The readings for the nineteenth Sunday after Pentecost tell just a little of the story of Esther. They leave a whole lot out.
Esther has become difficult to read. Her story makes me angry and afraid. We read it like a fairytale. But like so many fairytales, it teems with themes of horror dressed up in royal satin and silk.
Esther was an orphan, given into the mercy of her uncle Mordecai. When the soldiers came to town, he failed to protect her, failed to hide her in the cellar, defend her with his body. He let them take her, take her to the harem of the king, where the eunuch took a liking to her. He gave her cosmetics. He taught her the tricks that would make the king like her. He groomed her for the royal bed.
Mordecai followed her. He saw that she could become his protector, and she was willing. Esther always did the right thing: obedient to her uncle, obedient to the eunuch, obedient to God, obedient to the king, her eyes downcast and her body compliant. She saved the people, no doubt of that. She was Haman’s downfall.
But none of the blood – none of their blood could wash away the stain on the sheets from a young girl, trafficked.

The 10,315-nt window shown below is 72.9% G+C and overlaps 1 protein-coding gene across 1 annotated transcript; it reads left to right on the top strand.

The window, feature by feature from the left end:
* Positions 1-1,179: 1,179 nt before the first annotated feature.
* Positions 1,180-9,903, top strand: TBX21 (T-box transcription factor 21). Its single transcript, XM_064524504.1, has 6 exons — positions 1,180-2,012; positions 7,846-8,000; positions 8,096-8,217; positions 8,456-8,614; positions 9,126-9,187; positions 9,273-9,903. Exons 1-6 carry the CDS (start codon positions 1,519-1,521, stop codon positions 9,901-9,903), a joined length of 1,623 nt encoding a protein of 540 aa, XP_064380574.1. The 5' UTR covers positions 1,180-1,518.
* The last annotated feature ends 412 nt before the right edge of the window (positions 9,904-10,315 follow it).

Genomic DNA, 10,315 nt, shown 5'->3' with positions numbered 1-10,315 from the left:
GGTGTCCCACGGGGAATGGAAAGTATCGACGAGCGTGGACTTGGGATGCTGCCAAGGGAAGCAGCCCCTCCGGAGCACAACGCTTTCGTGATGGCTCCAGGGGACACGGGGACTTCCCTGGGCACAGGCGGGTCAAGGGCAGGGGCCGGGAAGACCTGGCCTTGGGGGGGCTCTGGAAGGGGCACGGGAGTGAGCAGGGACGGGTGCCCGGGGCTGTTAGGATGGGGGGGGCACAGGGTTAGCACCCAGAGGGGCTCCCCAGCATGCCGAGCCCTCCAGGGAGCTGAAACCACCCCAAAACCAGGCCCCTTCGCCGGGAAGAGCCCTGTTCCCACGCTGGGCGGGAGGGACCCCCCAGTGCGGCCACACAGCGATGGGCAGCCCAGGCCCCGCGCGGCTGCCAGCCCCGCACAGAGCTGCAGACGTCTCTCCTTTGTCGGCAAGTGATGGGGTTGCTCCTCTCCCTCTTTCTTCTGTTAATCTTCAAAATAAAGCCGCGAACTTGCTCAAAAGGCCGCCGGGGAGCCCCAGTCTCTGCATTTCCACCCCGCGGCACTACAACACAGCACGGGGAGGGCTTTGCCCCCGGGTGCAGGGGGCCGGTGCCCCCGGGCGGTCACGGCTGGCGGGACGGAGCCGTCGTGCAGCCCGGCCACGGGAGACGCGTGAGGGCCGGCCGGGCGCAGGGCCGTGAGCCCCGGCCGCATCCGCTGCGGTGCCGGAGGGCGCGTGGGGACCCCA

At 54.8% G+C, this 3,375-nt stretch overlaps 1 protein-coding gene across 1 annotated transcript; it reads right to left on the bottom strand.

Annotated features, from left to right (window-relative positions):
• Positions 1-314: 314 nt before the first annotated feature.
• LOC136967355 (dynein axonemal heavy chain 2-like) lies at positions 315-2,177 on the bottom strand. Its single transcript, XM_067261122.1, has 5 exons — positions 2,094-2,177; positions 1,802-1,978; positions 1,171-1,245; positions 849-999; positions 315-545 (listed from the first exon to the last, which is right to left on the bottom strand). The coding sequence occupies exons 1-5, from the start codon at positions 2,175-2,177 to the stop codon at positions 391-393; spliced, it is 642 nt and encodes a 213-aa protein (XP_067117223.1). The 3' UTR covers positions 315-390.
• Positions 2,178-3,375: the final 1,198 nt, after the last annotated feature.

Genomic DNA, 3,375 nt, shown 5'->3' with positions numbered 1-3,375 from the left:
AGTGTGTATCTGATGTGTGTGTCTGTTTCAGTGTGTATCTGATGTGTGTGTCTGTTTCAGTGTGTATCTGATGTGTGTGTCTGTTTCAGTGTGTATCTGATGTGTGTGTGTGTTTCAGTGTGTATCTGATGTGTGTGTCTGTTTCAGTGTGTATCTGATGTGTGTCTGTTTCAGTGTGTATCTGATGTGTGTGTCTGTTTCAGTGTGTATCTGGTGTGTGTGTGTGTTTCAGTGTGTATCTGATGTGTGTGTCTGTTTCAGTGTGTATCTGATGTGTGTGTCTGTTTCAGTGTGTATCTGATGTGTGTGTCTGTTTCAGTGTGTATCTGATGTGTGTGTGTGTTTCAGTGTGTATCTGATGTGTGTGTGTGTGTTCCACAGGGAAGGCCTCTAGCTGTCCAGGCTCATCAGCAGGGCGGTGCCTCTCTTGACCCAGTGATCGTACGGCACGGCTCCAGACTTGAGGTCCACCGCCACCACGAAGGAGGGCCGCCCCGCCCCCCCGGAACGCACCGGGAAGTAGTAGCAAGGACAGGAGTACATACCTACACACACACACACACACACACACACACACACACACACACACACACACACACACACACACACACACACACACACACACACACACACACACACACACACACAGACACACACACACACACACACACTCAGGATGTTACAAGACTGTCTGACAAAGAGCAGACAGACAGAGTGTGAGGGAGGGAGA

If she were alive today, and able to get away, Esther might sit outside the United Nations, holding a placard with a picture of her and the king smiling at a party, the wine flowing, her own face laughing, with the legend, #MeToo. She would watch the world leaders passing by, challenging them to censure one of their own.
She would stand outside the Capitol, piercing the consciences of congressmen and senators with her penetrating gaze.
She would darken the doorways of churches, interrupting sermons with her story: “Where was your God?” she would cry.
I will not tackle Esther from the pulpit this Sunday, for fear that my words might conjure her to appear in the aisle, to call me out.
Image: Queen Esther, by Edwin Long [Public domain], via Wikimedia Commons